S v Shaketange (CA 183/2007) [2009] NAHC 19 (19 March 2009);


Full judgment

CASE NO.: CA 183/2007


In the matter between:



THE STATE Respondent


Heard on: 2009/03/06

Delivered on: 2009/03/19


SILUNGWE, AJ: [1] The appellant appeared before the Magistrate’s Court at Eenhana on a charge of theft of two oxen valued at N$5 100-00, in contravention of section 14(1) read with 11(1) of the Stock Theft Act, Act 12 of 1990 as amended by Act 19 of 2004. After trial, he was convicted as charged and the record was then placed before the Regional Court for sentence. Thereafter, the appellant was sentenced to twenty years’ imprisonment, five years of which were suspended for five years on condition that he was not convicted of stock theft committed during the period of suspension. It is against the said conviction and sentence that this appeal lies.

[2] Mr Norman Tjombe, the Director of the Legal Assistance Centre, appears amicus curiae, while Mr Kuutondokwa, the Deputy Prosecutor General, appears for the respondent.

[3] The facts of the case are both straightforward and unchallenged. Sergeant Hans Neumbo (Sgt) of Eenhana Police Station was on police patrol in a police bakkie with two of his colleagues on September 13, 2006, when he saw the appellant driving two oxen. When Sgt. Neumbo requested the appellant to produce a certificate of ownership of the oxen, he was unable to produce one but alleged that he had bought the animals from a Mr Thomas Kawasha. In his testimony for the Respondent, Mr Kawasha told the Court that he knew the appellant as cuca shop owner and that they both lived in the same village. When he was approached by the Police on September 13, 2006, and asked whether he had sold two oxen to the appellant, he denied having done so, whereupon the appellant claimed that the animals belonged to himself. In reality, however, the animals belonged to Messrs Reinhold Patelia and Asser Simon, respectively, both of whom testified to that effect. None of the respondent’s witnesses was ever subjected to cross-examination by the appellant. Moreover, the appellant elected to remain silent and did not call any witnesses. Hence, the appellant was convicted on unchallenged evidence against him.

[4] The grounds of appeal against conviction and sentenced are: firstly, that the learned magistrate allegedly failed to explain the rights of an unrepresented accused at the close of the case for the State; secondly, that the said court allegedly permitted the respondent to lead evidence of four other witness after the closure of the case for the State; and thirdly, that in the light of the appellant’s mitigating factors, the Regional Court should have found that there were substantial and compelling circumstances present to justify the imposition of a lesser sentence than the prescribed minimum sentence; or alternatively, that the Regional Court should have suspended a greater portion of the sentence than five years, on account of the mitigating factors. On reflection, however, Mr Tjombe now appreciates that the rights of the accused were properly explained to him and that there was no premature closure of the case for the State. In the result, both grounds against conviction have been abandoned. It follows that the only live issue is the appeal against sentence.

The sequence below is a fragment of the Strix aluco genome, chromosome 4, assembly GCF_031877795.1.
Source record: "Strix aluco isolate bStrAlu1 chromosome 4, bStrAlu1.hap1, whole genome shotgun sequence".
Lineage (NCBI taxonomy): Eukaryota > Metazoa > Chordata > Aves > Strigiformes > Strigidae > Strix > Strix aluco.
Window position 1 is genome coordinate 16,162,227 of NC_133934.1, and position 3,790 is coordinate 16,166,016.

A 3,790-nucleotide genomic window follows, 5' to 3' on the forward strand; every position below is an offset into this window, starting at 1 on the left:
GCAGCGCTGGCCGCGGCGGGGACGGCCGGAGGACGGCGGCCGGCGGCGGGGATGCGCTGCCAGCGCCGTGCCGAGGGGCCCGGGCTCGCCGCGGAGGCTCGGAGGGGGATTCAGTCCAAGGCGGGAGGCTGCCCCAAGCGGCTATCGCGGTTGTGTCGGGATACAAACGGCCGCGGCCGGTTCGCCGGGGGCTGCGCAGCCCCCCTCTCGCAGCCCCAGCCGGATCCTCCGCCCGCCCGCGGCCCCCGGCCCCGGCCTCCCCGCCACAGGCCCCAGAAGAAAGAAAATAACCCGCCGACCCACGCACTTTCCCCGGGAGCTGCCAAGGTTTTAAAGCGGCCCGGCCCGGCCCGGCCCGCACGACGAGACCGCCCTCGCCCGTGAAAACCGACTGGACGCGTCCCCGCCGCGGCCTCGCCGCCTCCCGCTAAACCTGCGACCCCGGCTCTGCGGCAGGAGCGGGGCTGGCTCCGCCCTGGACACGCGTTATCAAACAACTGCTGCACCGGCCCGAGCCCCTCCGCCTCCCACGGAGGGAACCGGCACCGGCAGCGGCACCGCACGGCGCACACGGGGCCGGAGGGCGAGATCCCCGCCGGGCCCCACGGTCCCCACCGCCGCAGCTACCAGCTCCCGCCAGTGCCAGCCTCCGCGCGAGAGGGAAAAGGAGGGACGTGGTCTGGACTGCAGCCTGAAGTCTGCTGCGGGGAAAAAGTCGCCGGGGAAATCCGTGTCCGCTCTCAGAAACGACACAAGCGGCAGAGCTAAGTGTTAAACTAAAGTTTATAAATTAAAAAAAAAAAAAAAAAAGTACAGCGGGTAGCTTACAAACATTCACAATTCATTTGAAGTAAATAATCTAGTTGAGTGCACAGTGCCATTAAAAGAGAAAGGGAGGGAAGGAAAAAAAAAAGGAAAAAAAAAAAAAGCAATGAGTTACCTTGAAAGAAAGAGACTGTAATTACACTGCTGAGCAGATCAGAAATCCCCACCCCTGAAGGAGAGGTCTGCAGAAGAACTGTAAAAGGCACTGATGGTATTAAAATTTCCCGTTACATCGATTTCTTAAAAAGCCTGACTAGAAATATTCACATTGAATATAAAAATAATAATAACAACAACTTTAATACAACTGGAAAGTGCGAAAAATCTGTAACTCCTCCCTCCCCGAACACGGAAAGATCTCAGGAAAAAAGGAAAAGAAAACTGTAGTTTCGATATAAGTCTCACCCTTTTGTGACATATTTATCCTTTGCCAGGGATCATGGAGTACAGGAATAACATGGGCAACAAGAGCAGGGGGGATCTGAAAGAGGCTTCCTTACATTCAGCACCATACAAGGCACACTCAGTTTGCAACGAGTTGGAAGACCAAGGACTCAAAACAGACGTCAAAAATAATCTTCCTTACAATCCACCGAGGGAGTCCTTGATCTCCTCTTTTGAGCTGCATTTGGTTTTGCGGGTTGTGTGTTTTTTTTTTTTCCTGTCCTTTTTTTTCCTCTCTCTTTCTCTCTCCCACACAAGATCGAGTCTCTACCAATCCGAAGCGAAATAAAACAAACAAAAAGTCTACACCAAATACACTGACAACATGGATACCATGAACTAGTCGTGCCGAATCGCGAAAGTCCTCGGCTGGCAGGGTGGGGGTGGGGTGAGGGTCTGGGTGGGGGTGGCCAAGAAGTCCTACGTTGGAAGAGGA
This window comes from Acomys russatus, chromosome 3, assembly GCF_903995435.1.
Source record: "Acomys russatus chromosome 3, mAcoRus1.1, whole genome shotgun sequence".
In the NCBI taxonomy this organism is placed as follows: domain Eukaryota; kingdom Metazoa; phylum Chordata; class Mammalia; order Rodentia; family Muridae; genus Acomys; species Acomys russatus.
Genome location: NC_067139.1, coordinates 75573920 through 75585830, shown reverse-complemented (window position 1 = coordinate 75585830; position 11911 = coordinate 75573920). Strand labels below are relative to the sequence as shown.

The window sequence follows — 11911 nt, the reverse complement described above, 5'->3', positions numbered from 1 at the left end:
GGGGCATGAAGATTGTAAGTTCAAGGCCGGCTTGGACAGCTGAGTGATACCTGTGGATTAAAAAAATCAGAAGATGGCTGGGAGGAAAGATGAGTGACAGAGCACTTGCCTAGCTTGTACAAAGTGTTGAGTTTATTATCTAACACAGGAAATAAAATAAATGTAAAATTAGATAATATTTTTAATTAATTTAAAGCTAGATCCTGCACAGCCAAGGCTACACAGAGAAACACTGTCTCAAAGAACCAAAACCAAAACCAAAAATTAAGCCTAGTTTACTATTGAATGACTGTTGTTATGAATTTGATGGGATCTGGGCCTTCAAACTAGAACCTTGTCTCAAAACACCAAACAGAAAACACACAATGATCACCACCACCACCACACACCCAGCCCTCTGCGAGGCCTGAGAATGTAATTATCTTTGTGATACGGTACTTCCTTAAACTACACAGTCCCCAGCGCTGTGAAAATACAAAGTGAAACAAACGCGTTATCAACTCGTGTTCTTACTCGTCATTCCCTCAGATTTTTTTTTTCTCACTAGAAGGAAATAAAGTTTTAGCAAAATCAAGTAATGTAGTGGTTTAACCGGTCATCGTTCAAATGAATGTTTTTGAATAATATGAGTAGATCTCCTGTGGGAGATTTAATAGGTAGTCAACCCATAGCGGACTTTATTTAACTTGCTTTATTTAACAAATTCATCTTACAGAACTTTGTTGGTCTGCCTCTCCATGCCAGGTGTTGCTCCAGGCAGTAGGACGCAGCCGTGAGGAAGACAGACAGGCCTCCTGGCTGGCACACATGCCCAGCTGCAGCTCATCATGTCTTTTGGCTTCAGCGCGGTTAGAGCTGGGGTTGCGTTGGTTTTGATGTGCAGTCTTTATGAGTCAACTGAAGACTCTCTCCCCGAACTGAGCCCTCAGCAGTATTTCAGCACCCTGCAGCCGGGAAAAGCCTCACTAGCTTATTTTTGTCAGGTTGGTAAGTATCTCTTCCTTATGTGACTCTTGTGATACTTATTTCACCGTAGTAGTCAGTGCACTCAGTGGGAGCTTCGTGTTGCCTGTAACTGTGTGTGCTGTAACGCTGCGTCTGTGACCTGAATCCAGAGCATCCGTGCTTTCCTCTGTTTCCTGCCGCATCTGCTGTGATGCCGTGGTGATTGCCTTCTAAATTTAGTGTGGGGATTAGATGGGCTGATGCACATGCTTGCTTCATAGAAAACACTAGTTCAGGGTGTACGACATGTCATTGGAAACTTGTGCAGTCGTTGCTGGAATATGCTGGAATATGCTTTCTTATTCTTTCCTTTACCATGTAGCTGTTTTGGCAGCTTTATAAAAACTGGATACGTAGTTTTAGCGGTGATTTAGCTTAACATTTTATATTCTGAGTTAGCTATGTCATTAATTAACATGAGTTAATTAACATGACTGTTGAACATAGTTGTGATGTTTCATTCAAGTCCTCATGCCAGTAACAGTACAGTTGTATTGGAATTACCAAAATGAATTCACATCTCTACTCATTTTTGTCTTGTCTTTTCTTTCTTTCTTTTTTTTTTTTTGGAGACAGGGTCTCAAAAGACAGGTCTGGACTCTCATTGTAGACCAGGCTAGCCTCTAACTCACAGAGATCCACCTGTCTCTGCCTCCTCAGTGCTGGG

[5] Mr Tjombe contends that the Regional Court misdirected itself in coming to the conclusion that there were no substantial and compelling circumstances, notwithstanding the fact that the appellant was a first offender; the stolen oxen had been recovered as a consequence of which the complainants suffered no loss; and the appellant was a father of six children (aged between three and ten years) whom he was supporting. He further submits that, in any event, and regard being had to the mitigating factors aforesaid, the sentencer should have suspended a greater portion of the sentence.

[6] With regard to the question whether substantial and compelling circumstances were present in casu, the Regional Court considered the question and answered it in the negative. It seems to me that in so doing, and given the circumstances of the matter, the sentence cannot reasonably be impugned. The recovery of the oxen, for instance, was none of the appellant’s doing as he had been caught red-handed. Hence, although such recovery remains a mitigating factor, it carries negligible weight for purposes of computing substantial and compelling circumstances. In the final analysis, the cumulative effect of the relevant circumstances in the matter are not such as to justify a departure from the standardized response that the Legislature has ordained. It follows that no basis has been laid upon which the Regional Court’s decision that substantial and compelling circumstances were non-existent in the matter can be disturbed.

[7] What remains to be considered is the extent of the suspended sentence, namely, five years, which leaves fifteen years as the operative custodial sentence. In the light of the mitigating factors, we are of the view that the operative sentence of fifteen years imprisonment is startlingly inappropriate. As a consequence of this, the sentence imposed will be disturbed to the extent of suspending a greater portion thereof.

[8] In the circumstances, the following order is made:

1. the conviction is confirmed.

2. the appeal against sentence is allowed to the extent set out hereunder:

2.1 20 years imprisonment 10 years of which are suspended for a period of 5 years on condition that the appellant is not convicted of stock theft committed during the period of suspension;

2.2 the operative sentence of 10 years imprisonment takes effect from April 25, 2007, when the original sentence was passed.



I agree




Mr Tjombe

Instructed by: Legal Assistance Centre


Mr Kuutondokwa

Instructed by: Office of the Prosecutor General